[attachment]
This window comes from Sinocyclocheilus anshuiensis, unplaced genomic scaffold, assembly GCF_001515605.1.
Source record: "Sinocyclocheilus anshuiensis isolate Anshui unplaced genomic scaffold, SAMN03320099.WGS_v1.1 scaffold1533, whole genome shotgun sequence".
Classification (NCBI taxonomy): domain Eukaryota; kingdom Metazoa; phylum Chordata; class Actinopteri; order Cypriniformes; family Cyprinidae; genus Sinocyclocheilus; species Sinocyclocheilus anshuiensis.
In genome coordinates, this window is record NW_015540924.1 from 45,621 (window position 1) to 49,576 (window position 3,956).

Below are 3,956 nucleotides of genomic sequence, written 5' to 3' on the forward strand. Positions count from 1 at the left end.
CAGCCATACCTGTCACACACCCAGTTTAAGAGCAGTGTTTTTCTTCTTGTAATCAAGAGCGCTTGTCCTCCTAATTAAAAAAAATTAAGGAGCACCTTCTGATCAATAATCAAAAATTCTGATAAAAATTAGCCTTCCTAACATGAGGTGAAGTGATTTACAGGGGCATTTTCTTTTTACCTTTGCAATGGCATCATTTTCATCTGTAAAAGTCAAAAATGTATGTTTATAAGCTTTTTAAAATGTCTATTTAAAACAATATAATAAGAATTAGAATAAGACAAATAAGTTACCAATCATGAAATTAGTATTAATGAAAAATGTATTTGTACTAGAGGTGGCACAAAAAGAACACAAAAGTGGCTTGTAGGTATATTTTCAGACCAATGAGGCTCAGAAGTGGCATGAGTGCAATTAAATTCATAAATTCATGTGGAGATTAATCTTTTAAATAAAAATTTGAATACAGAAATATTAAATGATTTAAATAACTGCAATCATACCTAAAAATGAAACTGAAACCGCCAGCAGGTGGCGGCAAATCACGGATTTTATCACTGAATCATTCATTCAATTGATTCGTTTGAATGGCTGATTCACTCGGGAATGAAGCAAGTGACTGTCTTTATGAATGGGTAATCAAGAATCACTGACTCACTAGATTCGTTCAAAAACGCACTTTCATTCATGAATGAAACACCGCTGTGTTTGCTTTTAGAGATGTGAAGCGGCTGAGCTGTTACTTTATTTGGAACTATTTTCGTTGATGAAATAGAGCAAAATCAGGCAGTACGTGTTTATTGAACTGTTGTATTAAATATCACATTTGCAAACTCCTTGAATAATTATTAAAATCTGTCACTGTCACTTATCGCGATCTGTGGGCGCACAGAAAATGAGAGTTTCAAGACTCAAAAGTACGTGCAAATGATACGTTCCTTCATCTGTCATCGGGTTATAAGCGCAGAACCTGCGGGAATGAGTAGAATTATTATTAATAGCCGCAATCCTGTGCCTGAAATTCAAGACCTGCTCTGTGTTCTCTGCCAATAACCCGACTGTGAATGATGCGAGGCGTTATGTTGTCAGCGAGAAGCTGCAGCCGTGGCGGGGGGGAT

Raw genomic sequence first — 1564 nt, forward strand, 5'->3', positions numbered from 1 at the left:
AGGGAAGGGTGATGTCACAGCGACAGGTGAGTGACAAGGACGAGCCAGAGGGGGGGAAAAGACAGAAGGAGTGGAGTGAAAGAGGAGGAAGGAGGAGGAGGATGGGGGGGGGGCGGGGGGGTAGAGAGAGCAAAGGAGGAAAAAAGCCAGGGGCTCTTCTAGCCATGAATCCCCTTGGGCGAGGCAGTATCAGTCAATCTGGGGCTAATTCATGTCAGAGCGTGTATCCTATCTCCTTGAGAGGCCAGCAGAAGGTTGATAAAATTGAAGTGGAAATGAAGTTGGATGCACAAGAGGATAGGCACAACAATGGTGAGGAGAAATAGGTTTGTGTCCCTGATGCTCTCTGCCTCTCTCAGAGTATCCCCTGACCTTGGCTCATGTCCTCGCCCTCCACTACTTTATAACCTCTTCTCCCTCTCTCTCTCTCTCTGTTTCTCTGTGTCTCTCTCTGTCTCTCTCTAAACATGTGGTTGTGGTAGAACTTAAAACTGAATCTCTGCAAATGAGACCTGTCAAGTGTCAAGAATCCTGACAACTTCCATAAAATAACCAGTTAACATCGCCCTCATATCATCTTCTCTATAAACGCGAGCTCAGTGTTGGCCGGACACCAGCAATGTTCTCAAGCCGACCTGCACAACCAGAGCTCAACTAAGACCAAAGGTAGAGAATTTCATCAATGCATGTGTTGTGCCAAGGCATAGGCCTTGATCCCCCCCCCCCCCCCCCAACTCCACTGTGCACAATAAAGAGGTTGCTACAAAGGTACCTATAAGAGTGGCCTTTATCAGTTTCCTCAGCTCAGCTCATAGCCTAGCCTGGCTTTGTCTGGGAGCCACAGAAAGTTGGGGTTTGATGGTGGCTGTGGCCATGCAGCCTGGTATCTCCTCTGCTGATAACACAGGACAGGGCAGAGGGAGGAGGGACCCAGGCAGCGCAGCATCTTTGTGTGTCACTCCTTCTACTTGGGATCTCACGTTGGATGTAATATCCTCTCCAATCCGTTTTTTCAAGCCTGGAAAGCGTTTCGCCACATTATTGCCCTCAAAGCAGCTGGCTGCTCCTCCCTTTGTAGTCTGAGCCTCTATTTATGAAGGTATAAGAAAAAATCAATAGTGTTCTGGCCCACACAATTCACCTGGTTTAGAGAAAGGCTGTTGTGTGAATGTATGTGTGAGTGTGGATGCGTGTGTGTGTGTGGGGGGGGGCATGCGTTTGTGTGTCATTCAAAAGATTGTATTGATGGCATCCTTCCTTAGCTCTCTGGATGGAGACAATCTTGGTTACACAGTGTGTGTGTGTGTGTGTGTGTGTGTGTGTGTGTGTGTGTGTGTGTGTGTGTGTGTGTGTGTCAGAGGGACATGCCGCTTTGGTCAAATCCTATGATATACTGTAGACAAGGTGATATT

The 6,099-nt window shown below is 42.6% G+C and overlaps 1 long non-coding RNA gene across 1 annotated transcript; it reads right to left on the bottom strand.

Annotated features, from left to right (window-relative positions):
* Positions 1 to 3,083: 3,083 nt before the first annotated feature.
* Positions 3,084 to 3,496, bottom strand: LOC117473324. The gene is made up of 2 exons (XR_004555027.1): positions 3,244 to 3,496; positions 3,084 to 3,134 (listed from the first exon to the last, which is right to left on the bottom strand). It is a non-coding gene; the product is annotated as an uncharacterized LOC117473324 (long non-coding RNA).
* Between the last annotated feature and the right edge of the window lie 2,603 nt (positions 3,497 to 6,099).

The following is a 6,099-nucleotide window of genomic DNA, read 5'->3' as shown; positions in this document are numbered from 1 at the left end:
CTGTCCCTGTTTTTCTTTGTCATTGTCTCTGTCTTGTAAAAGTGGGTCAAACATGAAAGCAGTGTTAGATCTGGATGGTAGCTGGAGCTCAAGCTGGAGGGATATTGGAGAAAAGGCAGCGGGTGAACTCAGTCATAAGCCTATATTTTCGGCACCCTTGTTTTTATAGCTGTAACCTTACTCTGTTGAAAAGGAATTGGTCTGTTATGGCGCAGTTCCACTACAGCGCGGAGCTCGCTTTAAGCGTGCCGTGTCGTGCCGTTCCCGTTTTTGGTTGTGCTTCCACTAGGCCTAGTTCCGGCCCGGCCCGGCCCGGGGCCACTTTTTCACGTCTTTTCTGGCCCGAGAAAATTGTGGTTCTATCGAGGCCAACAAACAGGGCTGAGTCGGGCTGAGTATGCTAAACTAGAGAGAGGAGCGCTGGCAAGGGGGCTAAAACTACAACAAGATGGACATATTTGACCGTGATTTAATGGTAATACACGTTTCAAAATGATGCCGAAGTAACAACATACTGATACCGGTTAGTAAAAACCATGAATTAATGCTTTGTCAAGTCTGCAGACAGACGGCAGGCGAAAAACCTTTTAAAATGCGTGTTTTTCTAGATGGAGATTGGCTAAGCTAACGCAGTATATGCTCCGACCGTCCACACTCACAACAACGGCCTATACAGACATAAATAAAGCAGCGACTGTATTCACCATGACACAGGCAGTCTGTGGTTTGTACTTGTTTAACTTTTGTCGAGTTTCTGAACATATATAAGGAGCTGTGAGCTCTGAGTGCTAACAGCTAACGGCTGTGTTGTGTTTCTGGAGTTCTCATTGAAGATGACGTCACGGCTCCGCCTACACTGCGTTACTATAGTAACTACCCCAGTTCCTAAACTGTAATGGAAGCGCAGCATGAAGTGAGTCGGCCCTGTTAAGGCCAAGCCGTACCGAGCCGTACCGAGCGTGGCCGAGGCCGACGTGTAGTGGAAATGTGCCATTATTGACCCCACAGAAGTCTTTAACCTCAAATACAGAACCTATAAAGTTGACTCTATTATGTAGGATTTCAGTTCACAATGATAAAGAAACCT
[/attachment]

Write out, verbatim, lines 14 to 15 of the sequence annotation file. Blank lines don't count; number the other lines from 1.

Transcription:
The following is a 6,099-nucleotide window of genomic DNA, read 5'->3' as shown; positions in this document are numbered from 1 at the left end:
CTGTCCCTGTTTTTCTTTGTCATTGTCTCTGTCTTGTAAAAGTGGGTCAAACATGAAAGCAGTGTTAGATCTGGATGGTAGCTGGAGCTCAAGCTGGAGGGATATTGGAGAAAAGGCAGCGGGTGAACTCAGTCATAAGCCTATATTTTCGGCACCCTTGTTTTTATAGCTGTAACCTTACTCTGTTGAAAAGGAATTGGTCTGTTATGGCGCAGTTCCACTACAGCGCGGAGCTCGCTTTAAGCGTGCCGTGTCGTGCCGTTCCCGTTTTTGGTTGTGCTTCCACTAGGCCTAGTTCCGGCCCGGCCCGGCCCGGGGCCACTTTTTCACGTCTTTTCTGGCCCGAGAAAATTGTGGTTCTATCGAGGCCAACAAACAGGGCTGAGTCGGGCTGAGTATGCTAAACTAGAGAGAGGAGCGCTGGCAAGGGGGCTAAAACTACAACAAGATGGACATATTTGACCGTGATTTAATGGTAATACACGTTTCAAAATGATGCCGAAGTAACAACATACTGATACCGGTTAGTAAAAACCATGAATTAATGCTTTGTCAAGTCTGCAGACAGACGGCAGGCGAAAAACCTTTTAAAATGCGTGTTTTTCTAGATGGAGATTGGCTAAGCTAACGCAGTATATGCTCCGACCGTCCACACTCACAACAACGGCCTATACAGACATAAATAAAGCAGCGACTGTATTCACCATGACACAGGCAGTCTGTGGTTTGTACTTGTTTAACTTTTGTCGAGTTTCTGAACATATATAAGGAGCTGTGAGCTCTGAGTGCTAACAGCTAACGGCTGTGTTGTGTTTCTGGAGTTCTCATTGAAGATGACGTCACGGCTCCGCCTACACTGCGTTACTATAGTAACTACCCCAGTTCCTAAACTGTAATGGAAGCGCAGCATGAAGTGAGTCGGCCCTGTTAAGGCCAAGCCGTACCGAGCCGTACCGAGCGTGGCCGAGGCCGACGTGTAGTGGAAATGTGCCATTATTGACCCCACAGAAGTCTTTAACCTCAAATACAGAACCTATAAAGTTGACTCTATTATGTAGGATTTCAGTTCACAATGATAAAGAAACCT